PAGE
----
The bank, however, advised those with higher international spend requirements than the US$100 stipulated above to visit any Zenith branch and request a foreign currency debit or prepaid card “which are available in US Dollar, Pounds and Euro variants.”
This is coming a few weeks after UBA, GTBank, First Bank and others capped their international spend limits to $100 for similar reasons. However, Zenith’s decision was after the Central Bank of Nigeria commenced forex sale to the Bureau De Change Operators across the country.
Nigeria’s Foreign Exchange Inflows Decline by 43.2% in May
CBN Says Foreign Exchange Inflows Decline to $5.52bn in May
The total foreign exchange inflows into Nigeria in the month of May declined by 43.2 percent, according to the Central Bank of Nigeria’s report.
The report said the COVID-19 pandemic negatively impacted capital inflows during the month as the total foreign exchange inflows dropped to $5.52 billion.
It said “Inflows through the CBN and autonomous sources were negatively impacted.
“On a month-on-month basis, foreign exchange flows into the economy declined to $5.52bn in May 2020.
“The decline in inflow, relative to the level in April 2020, was attributed to the lower receipts from oil sources, which fell sharply by 55.2 per cent because of the continued fragility in global crude oil demand.
“Inflow through autonomous sources, particularly invisible purchases, declined by 7.0 per cent to $3.51bn, relative to the preceding month, while there was a 66.2 per cent fall in inflow through the CBN, which stood at $2.01bn in May 2020.”
However, foreign exchange outflows from the country declined by 23.9 percent to $2.50 billion in the month. Likely because of forex scarcity and the central bank forex rate adjustments that curbed outflows by foreign investors.
A break down of the report showed that outflow through the apex bank declined by 30.9 percent to $2.19 billion, below what was recorded in April.
But outflow through autonomous sources, mainly imports and Invisibles, rose by 152.2 percent to $0.32 billion. Higher than the amount reported for the month of April.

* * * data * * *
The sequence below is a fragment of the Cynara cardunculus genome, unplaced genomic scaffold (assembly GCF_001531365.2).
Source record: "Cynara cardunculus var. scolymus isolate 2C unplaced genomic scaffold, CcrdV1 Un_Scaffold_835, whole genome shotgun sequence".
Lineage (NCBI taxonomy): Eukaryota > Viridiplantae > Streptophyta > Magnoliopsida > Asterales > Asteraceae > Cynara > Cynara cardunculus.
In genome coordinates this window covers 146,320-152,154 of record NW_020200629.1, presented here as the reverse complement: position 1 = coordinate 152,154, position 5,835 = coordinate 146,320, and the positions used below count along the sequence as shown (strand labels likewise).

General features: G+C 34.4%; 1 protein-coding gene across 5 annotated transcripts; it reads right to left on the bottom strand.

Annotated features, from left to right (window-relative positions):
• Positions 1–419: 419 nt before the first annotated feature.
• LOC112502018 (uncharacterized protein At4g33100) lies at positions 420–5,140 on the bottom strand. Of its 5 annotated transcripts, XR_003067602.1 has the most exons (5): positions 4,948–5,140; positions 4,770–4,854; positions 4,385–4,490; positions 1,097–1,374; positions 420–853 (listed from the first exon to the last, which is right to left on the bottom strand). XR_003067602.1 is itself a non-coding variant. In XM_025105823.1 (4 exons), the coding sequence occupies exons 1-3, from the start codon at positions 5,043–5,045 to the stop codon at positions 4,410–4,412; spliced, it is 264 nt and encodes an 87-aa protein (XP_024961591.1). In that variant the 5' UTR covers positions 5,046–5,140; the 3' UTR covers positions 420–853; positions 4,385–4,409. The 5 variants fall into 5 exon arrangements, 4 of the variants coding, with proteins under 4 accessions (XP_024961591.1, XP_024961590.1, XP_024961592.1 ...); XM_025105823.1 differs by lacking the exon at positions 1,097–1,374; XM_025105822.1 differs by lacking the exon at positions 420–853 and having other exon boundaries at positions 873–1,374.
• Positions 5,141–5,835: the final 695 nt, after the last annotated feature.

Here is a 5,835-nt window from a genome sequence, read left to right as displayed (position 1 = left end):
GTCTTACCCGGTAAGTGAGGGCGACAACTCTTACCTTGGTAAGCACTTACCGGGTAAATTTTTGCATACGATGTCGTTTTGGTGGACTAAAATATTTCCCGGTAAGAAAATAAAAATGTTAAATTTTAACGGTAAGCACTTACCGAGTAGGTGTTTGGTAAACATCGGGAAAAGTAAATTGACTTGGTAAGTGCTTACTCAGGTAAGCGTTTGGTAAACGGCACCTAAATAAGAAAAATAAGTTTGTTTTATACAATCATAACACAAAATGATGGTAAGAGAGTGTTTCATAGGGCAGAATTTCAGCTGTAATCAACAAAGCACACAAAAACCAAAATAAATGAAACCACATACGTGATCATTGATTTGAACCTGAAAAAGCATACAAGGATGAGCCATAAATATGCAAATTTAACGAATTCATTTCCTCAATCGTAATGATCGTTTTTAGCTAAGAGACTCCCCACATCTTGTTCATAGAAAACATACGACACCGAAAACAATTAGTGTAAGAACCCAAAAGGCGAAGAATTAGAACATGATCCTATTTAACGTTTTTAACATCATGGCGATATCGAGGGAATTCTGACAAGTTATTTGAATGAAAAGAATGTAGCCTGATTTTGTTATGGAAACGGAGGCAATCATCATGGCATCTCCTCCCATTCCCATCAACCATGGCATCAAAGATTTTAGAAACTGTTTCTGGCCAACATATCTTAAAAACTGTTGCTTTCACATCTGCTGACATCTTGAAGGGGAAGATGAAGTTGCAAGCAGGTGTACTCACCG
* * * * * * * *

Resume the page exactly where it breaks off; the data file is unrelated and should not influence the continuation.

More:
ECOWAS Slows Down on Eco Launch, Says Now Adopting Gradual Approach
ECOWAS Halts Eco Launch, Says New Launching Date Will Be Announced
The Economic Community of West African States (ECOWAS) on Tuesday said it has postponed the planned launch for Eco, its single currency.
In a communiqué issued at the end of the 57th Summit of the Heads of State and Government of ECOWAS held on Tuesday, member states agreed to adopt a gradual approach for the launching of Eco given changes in economic fundamentals of member states.
They said a new road map for the launching would be announced and that member states are exempted from compliance with the body’s convergence criteria in 2020. Again, suggesting the negative impacts of COVID-19 on member states have forced the body to adopt a new launching approach, especially with most member states not meeting convergence criteria before the pandemic.
The communique read, “Member states are to be exempted from compliance with the convergence criteria in 2020, while also developing a new macroeconomic convergence and stability pact among the ECOWAS member states.”
President Muhammadu Buhari, who attended the summit, warned that the whole project could face serious jeopardy unless member states complied with agreed processes of attaining the body’s collective goal.
Buhari also expressed concern over Francophone countries within the West African Economic and Monetary Union adopting Eco as a replacement for CFA Franc ahead of the rest of member states.